Authorization status:
Abbreviated New Drug Application
Authorization number:
60760-462-30

DULOXETINE- duloxetine capsule, delayed release

St. Mary's Medical Park Pharmacy

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Medication Guide

Duloxetine Delayed-Release Capsules

(doo lox’ e teen)

Read this Medication Guide before you start taking duloxetine delayed-release capsules and each time you

get a refill. There may be new information. This information does not take the place of talking to your

healthcare provider about your medical condition or treatment.

Talk to your healthcare provider about:

all risks and benefits of treatment with antidepressant medicines

all treatment choices for depression or other serious mental illness

What is the most important information I should know about antidepressant medicines, depression, other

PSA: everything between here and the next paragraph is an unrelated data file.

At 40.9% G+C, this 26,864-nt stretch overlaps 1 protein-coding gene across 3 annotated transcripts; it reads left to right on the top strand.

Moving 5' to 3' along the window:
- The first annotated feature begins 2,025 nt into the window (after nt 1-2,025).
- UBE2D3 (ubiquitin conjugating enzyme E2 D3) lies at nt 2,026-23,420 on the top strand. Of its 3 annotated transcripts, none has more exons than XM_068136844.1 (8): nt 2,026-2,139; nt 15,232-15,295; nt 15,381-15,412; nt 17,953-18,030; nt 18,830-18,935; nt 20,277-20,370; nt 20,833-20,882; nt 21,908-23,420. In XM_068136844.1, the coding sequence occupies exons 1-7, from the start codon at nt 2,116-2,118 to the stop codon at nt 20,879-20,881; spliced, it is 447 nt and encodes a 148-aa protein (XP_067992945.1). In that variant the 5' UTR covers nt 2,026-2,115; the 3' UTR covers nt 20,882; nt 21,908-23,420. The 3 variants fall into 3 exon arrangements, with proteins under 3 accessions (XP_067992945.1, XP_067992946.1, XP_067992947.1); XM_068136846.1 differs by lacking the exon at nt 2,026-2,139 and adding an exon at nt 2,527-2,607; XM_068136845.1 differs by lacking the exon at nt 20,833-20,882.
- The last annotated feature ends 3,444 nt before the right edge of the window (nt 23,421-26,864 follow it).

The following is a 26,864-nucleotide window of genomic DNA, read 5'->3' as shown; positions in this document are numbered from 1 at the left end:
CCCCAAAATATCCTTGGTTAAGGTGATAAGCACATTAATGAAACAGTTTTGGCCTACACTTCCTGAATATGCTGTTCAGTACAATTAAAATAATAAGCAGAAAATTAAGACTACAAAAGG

serious mental illnesses, and suicidal thoughts or actions?

Duloxetine delayed-release capsules and other antidepressant medicines may increase suicidal

thoughts or actions in some children, teenagers, or young adults within the first few months of

treatment or when the dose is changed.

Depression and other serious mental illnesses are the most important causes of suicidal thoughts or

actions. Some people may have a particularly high risk of having suicidal thoughts or actions. These

include people who have (or have a family history of) bipolar illness (also called manic-depressive

illness).

How can I watch for and try to prevent suicidal thoughts and actions?

Pay close attention to any changes in mood, behavior, actions, thoughts, or feelings, especially